The point is that we raised an extra £12 billion in the last Parliament, and we want to raise another £16 billion in this Parliament, stretching out to 2021 the figures that I gave. Also, by having a lower rate of corporation tax, we have actually seen more corporation tax come in. Low tax rates, but tax rates that people pay—those are our watch words.
Evading tax is already illegal, whether it is done in the UK or elsewhere. The point that I have been making is that we need to have this information sharing and the ability to look at information in these jurisdictions, in order to see whether people have been evading tax, and that is what we are now getting. But we should not use that to say that it is wrong for people, trade unions, companies or pension schemes to invest in unit trusts listed in other countries, because that is a perfectly normal way of investing.
May I congratulate my right hon. Friend the Prime Minister on bringing transparency to the office of Prime Minister by publishing his own tax return? Does he have any thoughts on whether that should be extended to former Prime Ministers, many of whom still receive public money? Personally, I would be very interested to see a tax return of one Mr T. Blair.
I have no proposals to make in that regard. I am not claiming to have some perfect record, but on becoming Prime Minister I cut the Prime Minister’s pay by 5% and froze it for the Parliament, I rejected the Prime Minister’s tax allowance of £20,000 a year, and I reformed the Prime Minister’s pension so that it is now contributory for the first time. As Mr Speaker knows, the Speaker, the Lord Chancellor and the Prime Minister have all given up the great offices of state pension that used to give half their salary in perpetuity—[Interruption.] Opposition Front Benchers say that that was done by the Labour party, but it was not actually brought in until I became Prime Minister. I did it. All those steps have been taken, which I think was the right thing to do.
Will the Chancellor of the Exchequer be clarifying the tax situation of his family company, Osborne and Little, which he holds shares in, but which has paid no UK corporation tax in seven years?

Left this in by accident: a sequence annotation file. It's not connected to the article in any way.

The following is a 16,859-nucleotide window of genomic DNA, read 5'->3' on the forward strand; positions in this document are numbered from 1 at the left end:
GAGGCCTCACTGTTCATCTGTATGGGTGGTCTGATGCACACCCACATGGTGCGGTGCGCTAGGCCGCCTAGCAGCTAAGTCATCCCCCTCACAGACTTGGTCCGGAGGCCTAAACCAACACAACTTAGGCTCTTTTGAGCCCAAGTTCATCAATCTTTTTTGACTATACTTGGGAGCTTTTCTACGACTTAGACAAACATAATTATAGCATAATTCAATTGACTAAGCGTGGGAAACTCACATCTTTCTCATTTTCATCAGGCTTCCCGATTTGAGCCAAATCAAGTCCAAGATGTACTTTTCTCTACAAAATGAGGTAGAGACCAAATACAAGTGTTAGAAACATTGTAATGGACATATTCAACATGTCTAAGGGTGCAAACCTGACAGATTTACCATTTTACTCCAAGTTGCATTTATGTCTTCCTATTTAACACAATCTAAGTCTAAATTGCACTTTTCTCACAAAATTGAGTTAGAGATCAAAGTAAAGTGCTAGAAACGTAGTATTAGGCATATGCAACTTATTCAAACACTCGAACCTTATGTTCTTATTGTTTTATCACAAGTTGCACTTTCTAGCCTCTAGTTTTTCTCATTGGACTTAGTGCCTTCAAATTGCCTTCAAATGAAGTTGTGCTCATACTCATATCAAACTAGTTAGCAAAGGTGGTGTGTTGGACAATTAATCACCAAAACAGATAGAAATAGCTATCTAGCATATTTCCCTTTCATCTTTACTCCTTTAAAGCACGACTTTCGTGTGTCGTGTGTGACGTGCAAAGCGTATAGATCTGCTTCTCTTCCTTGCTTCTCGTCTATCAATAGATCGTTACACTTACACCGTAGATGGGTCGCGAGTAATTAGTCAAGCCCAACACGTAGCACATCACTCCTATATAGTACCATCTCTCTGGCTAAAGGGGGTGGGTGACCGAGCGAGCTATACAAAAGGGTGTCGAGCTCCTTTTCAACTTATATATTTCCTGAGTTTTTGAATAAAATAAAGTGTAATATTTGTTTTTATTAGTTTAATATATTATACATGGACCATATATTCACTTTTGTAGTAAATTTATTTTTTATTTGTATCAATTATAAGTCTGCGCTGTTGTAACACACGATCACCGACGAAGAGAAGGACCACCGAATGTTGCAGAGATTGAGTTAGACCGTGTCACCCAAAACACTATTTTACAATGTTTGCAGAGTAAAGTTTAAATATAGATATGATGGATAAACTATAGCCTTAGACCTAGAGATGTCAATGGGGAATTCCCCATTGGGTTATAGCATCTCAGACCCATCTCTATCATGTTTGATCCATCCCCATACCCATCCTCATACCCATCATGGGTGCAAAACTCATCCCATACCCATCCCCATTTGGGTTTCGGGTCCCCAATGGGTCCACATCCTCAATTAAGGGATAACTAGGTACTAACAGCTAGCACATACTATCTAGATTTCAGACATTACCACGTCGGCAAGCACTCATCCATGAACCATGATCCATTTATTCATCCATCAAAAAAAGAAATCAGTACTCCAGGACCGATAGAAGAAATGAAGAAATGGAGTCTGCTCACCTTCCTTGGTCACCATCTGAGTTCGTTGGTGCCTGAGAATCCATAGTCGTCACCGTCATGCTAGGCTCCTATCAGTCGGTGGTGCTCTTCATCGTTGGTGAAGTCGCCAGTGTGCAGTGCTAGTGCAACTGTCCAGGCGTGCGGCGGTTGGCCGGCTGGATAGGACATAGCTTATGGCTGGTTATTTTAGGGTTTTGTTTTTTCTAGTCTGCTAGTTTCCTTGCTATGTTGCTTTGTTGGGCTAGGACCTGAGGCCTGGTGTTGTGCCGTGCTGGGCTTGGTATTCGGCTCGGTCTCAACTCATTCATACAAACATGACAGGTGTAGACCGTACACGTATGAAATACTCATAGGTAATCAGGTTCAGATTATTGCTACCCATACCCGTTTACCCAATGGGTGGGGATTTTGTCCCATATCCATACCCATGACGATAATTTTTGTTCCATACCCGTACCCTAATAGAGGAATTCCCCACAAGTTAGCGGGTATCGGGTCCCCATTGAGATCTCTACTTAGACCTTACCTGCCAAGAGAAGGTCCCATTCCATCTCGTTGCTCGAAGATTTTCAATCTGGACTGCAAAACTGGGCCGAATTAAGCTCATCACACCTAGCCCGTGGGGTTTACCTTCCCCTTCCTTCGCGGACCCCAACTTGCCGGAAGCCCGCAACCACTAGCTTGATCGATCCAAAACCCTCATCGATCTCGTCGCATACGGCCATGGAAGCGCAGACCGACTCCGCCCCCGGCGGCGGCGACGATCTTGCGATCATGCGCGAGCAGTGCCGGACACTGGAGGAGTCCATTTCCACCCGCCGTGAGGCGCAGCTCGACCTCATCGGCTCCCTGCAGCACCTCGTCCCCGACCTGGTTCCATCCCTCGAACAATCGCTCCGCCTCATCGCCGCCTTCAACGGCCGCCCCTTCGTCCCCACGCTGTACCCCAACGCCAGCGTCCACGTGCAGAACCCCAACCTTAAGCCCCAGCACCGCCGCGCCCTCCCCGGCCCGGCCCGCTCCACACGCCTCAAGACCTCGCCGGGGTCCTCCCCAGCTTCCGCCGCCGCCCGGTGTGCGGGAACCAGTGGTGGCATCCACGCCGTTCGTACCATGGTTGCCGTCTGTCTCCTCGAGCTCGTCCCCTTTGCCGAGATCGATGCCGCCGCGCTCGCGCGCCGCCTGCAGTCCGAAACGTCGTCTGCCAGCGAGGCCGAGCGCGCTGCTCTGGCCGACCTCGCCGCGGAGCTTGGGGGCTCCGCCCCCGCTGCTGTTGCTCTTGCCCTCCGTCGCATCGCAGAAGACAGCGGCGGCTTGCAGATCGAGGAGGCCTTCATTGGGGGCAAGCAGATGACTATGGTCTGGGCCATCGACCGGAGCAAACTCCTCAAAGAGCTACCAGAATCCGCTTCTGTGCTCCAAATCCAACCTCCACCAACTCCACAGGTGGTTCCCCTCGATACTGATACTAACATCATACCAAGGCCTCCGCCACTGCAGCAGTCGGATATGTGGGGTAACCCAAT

The Chancellor’s family firm is exactly the sort of manufacturing small firm we want to encourage in our country. For many years, I gather, it has not been making a profit, but I am glad that the company is doing well and now paying a dividend—that is something we should welcome. Its tax matters are entirely a matter between the company and the Inland Revenue, and that is the way it should be.
I join other Conservative Members in welcoming the Prime Minister’s statement this afternoon. When he meets world leaders in London this May for the first global anti-corruption summit, will he press them to agree actions to expose corruption, wherever it exists?
It is good that we are having this summit. As I am writing in a document that will be released before the summit, no country, no politician—no one—can claim that they have a perfect and unblemished record in this regard; all countries are battling against these problems, as we did in the House of Commons with the problems of expenses and all the rest of it. However, I want to encourage people, and the Prime Minister of Afghanistan and the President of Nigeria are contributing, and they are admitting that their countries are rife with corruption and it needs to be dealt with. The problem is that, if nobody actually stands up and talks about these issues and sets out the action plans for delivering on these issues, nothing will get done.
At the last count, 36,364 properties in London were owned by offshore companies—that is one in 10 in one London borough and 7% in another London borough. We should know who owns those properties. Many believe that this is about dirty money from countries such as Russia and from the middle east. This is driving up costs, with a 50% increase since 2007. What is the Prime Minister going to do about dirty money propping up the London property market?
The first thing, which we have already done and which has had a huge impact, is to say that, if a company owns a property in a so-called envelope structure, so that we cannot get to the name of the person who owns that property, they have to pay an annual stamp duty charge of something like 15%. That has been a massive money raiser, providing money to spend on public services, and a huge disincentive for that sort of behaviour. However, I want to go further; as I said in my speech in Singapore, we need to have more information about who owns what in our country.